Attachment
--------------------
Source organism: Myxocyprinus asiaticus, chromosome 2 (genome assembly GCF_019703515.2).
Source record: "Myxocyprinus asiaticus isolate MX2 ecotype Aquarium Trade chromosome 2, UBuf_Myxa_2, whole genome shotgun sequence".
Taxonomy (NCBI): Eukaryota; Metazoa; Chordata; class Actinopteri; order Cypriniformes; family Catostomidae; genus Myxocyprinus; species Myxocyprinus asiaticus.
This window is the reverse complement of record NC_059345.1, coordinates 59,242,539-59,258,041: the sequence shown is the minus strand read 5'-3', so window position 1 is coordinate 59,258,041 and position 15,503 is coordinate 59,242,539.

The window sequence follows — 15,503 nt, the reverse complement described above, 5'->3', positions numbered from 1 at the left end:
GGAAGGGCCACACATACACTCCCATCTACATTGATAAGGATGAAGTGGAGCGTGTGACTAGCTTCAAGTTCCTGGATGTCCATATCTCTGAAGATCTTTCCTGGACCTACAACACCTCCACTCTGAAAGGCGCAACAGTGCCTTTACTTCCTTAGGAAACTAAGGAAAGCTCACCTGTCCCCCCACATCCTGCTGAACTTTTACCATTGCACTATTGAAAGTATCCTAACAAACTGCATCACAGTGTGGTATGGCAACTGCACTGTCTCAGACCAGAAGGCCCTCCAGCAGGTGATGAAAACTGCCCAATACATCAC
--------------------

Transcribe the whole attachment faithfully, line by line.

Source organism: Myxocyprinus asiaticus, chromosome 2 (genome assembly GCF_019703515.2).
Source record: "Myxocyprinus asiaticus isolate MX2 ecotype Aquarium Trade chromosome 2, UBuf_Myxa_2, whole genome shotgun sequence".
Taxonomy (NCBI): Eukaryota; Metazoa; Chordata; class Actinopteri; order Cypriniformes; family Catostomidae; genus Myxocyprinus; species Myxocyprinus asiaticus.
This window is the reverse complement of record NC_059345.1, coordinates 59,242,539-59,258,041: the sequence shown is the minus strand read 5'-3', so window position 1 is coordinate 59,258,041 and position 15,503 is coordinate 59,242,539.

The window sequence follows — 15,503 nt, the reverse complement described above, 5'->3', positions numbered from 1 at the left end:
GGAAGGGCCACACATACACTCCCATCTACATTGATAAGGATGAAGTGGAGCGTGTGACTAGCTTCAAGTTCCTGGATGTCCATATCTCTGAAGATCTTTCCTGGACCTACAACACCTCCACTCTGAAAGGCGCAACAGTGCCTTTACTTCCTTAGGAAACTAAGGAAAGCTCACCTGTCCCCCCACATCCTGCTGAACTTTTACCATTGCACTATTGAAAGTATCCTAACAAACTGCATCACAGTGTGGTATGGCAACTGCACTGTCTCAGACCAGAAGGCCCTCCAGCAGGTGATGAAAACTGCCCAATACATCAC